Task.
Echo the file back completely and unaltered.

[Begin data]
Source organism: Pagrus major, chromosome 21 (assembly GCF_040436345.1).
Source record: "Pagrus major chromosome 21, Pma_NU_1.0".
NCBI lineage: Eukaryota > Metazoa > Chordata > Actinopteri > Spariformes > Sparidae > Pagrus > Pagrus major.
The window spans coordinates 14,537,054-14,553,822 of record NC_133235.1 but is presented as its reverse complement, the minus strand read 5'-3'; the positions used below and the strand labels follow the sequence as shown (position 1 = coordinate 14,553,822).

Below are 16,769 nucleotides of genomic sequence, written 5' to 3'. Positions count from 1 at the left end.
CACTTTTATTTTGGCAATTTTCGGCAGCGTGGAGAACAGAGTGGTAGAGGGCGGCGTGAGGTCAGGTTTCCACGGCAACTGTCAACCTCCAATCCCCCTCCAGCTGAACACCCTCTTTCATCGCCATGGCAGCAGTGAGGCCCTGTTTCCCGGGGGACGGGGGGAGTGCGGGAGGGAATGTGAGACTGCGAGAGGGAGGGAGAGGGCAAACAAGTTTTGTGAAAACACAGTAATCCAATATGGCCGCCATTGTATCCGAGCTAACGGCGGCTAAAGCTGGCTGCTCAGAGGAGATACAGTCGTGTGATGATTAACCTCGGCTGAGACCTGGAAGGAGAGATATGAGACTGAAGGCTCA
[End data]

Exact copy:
Source organism: Pagrus major, chromosome 21 (assembly GCF_040436345.1).
Source record: "Pagrus major chromosome 21, Pma_NU_1.0".
NCBI lineage: Eukaryota > Metazoa > Chordata > Actinopteri > Spariformes > Sparidae > Pagrus > Pagrus major.
The window spans coordinates 14,537,054-14,553,822 of record NC_133235.1 but is presented as its reverse complement, the minus strand read 5'-3'; the positions used below and the strand labels follow the sequence as shown (position 1 = coordinate 14,553,822).

Below are 16,769 nucleotides of genomic sequence, written 5' to 3'. Positions count from 1 at the left end.
CACTTTTATTTTGGCAATTTTCGGCAGCGTGGAGAACAGAGTGGTAGAGGGCGGCGTGAGGTCAGGTTTCCACGGCAACTGTCAACCTCCAATCCCCCTCCAGCTGAACACCCTCTTTCATCGCCATGGCAGCAGTGAGGCCCTGTTTCCCGGGGGACGGGGGGAGTGCGGGAGGGAATGTGAGACTGCGAGAGGGAGGGAGAGGGCAAACAAGTTTTGTGAAAACACAGTAATCCAATATGGCCGCCATTGTATCCGAGCTAACGGCGGCTAAAGCTGGCTGCTCAGAGGAGATACAGTCGTGTGATGATTAACCTCGGCTGAGACCTGGAAGGAGAGATATGAGACTGAAGGCTCA